Logo of Phnom Penh Post newspaper Phnom Penh Post - TV talk show may return

TV talk show may return

TV talk show may return

The new social issues television program, Cambodian Voices, could be back on air

"in the next couple of weeks" despite being canceled by TV3 after its first

episode was screened. That is according to Dominic Cardy of the series' funder, the

National Democratic Institute (NDI).

Cardy said he was in discussions with several stations, including TV3, about hosting

the show, but said it was unlikely it would go back to TV3.

"We're considering other options in relation to TV3. [The cancellation] is a

pretty poor comment on contract law in Cambodia," he said.

The panel discussion program, which is designed to give politically neutral coverage

to political and social issues, was the first of its kind to be made here.

The program's producers, FIT Media, were at a loss to explain why TV3, the highest

rating station in Phnom Penh, had spiked the show.

"We would love to hear their explanation," said editor Daniel Littlewood.

"How many times have people at the senior levels of government said they want

more Khmer programs on television?"

TV3 director Kamphan Keomony said it was his decision to stop broadcasting the show,

as his station had already agreed to give that slot to another production house.

"The show was contrary to a contract with Seven Star Productions which allows

only for entertainment programs in that timeslot. The program shows religion and

politics so I ordered it closed down," he said.

But Cardy said NDI's contract with the station was very clear on the content of the

program which had been cleared by the Ministry of Information. He said the station's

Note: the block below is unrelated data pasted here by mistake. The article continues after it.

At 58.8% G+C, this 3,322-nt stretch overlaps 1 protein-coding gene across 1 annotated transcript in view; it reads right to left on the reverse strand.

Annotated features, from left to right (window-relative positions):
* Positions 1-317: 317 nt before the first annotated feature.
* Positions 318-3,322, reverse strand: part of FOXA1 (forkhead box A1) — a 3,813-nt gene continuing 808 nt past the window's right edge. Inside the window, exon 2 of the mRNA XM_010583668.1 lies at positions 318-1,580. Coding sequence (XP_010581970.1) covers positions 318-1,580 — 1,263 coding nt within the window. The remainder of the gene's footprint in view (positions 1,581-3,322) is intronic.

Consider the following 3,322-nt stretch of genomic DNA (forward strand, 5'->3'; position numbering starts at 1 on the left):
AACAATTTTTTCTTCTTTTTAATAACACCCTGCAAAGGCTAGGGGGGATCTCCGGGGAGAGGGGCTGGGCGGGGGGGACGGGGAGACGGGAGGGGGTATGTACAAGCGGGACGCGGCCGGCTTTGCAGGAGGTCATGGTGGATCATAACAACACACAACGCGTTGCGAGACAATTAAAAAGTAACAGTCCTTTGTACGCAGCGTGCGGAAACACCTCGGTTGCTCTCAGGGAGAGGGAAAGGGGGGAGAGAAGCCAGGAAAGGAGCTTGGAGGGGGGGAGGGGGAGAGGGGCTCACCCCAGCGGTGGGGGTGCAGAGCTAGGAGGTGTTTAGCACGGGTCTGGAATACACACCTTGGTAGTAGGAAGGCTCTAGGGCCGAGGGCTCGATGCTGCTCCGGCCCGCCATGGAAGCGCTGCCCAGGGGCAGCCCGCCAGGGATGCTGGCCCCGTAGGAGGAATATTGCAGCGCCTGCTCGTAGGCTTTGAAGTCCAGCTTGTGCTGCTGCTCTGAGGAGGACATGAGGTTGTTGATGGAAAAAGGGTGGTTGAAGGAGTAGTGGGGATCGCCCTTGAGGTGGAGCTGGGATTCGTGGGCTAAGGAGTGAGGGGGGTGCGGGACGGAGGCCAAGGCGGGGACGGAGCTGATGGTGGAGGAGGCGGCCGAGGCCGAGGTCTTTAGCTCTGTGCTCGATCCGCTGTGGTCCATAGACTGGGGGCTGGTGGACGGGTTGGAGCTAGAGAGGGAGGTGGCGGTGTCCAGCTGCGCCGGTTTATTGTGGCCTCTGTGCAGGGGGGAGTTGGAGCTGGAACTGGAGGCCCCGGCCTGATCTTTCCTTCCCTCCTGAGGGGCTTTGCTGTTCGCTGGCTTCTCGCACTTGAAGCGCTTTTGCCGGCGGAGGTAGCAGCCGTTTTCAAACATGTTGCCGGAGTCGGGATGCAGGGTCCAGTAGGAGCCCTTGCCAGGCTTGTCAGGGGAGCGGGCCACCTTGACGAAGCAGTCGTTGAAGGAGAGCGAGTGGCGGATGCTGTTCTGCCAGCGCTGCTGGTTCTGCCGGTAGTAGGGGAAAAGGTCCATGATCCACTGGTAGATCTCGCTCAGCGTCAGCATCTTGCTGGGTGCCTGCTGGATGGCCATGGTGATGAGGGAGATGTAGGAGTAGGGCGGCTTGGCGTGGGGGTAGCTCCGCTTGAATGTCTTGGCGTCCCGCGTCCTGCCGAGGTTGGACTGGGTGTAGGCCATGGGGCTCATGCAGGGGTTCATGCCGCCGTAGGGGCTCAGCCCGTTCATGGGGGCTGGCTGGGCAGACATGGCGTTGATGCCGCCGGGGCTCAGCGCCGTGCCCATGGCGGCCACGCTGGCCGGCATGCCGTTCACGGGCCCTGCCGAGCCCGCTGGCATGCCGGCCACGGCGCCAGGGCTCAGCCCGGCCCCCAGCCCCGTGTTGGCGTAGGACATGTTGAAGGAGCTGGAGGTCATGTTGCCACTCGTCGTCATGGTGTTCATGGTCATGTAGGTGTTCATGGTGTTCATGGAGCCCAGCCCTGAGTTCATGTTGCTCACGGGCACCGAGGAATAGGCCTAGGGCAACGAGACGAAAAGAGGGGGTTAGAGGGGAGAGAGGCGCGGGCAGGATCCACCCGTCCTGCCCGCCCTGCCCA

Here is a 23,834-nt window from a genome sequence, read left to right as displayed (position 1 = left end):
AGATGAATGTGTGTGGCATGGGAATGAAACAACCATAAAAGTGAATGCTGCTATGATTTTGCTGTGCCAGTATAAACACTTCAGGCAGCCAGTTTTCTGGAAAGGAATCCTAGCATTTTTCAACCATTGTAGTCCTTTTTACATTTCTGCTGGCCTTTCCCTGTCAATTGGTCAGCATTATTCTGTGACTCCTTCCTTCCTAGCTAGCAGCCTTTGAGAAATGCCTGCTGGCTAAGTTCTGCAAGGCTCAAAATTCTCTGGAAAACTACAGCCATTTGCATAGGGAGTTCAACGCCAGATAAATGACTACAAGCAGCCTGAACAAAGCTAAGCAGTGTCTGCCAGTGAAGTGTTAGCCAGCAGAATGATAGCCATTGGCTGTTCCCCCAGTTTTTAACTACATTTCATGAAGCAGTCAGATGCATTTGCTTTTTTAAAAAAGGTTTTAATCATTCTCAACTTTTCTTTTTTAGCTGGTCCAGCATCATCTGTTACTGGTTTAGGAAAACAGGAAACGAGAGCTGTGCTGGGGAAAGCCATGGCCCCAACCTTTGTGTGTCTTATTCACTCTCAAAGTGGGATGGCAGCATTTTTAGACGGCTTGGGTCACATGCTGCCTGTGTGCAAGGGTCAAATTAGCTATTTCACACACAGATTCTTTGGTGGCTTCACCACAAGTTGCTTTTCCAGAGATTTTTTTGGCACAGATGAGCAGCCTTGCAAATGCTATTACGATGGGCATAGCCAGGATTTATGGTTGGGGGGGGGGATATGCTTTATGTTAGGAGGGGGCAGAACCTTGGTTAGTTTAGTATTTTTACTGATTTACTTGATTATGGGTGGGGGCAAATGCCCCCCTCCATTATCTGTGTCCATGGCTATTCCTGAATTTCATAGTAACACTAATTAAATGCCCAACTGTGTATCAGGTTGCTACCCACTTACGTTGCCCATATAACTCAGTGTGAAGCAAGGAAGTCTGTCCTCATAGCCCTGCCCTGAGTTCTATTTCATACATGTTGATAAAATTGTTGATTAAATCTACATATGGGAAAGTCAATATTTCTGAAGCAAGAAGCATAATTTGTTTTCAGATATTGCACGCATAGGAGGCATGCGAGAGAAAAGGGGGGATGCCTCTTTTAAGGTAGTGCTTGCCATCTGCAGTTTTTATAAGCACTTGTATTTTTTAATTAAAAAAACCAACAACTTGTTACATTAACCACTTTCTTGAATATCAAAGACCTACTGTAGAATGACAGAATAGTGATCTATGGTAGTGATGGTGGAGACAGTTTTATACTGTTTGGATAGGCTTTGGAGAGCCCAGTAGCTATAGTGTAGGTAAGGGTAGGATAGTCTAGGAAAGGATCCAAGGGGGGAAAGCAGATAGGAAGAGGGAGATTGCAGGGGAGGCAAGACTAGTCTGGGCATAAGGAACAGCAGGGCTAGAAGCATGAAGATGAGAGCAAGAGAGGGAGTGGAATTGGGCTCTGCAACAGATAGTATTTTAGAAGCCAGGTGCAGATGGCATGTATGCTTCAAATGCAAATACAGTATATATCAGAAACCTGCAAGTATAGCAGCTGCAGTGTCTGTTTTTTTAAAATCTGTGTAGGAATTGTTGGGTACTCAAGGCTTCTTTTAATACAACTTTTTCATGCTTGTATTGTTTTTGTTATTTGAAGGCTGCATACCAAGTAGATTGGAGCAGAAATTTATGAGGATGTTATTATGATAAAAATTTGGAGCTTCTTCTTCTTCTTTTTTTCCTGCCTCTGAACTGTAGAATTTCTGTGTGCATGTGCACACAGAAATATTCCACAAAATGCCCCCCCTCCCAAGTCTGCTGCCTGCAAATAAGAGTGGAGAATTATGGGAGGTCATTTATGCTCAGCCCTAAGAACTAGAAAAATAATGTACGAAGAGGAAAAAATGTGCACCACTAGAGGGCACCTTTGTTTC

management had given only vague verbal reasons for the cancellation and offered nothing

in writing.

FIT Media had paid $650 for an hour of airtime to screen the one hour panel discussion

program, which was scheduled to screen every second Sunday until June.

Three programs have been shot to date: one each on voter registration, weapons reduction,

and the role of religion in development. Future shows would examine HIV/AIDS and

the plight of street children.

Hom Chhorn, the founder of FIT Media, said the first program on voter registration

had been very well received by the National Election Committee and people in Phnom

Penh.

"I went into coffee shops on Monday morning and people were talking about it,"

he said.

For Chhorn the program was the realization of a long-held dream. He went to Australia

as a refugee in 1981 where he eventually began a career in television. On his return

he despaired at the lack of independent news in the electronic media.

"I was hoping to create a new trend of independent reporting in Cambodian television,"

he said.

Chea Vannath, president of the Center for Social Development (CSD), said the actions

of TV3 reflected a long-standing problem. She said that in the past CSD aired its

public forums nationally on radio and television under a contract with TVK.

"But after a couple of years they refused to screen them, and lately none of

the radio or TV stations will air our programs," she said.

Vannath added that subsequent meetings with broadcasters and the Ministry of Information

had not generated any valid reasons for the decisions.

"They just find a nonsense reason to discourage us", she said, adding that

political pressure was a likely explanation. Some station managers, she said, had

admitted as much.

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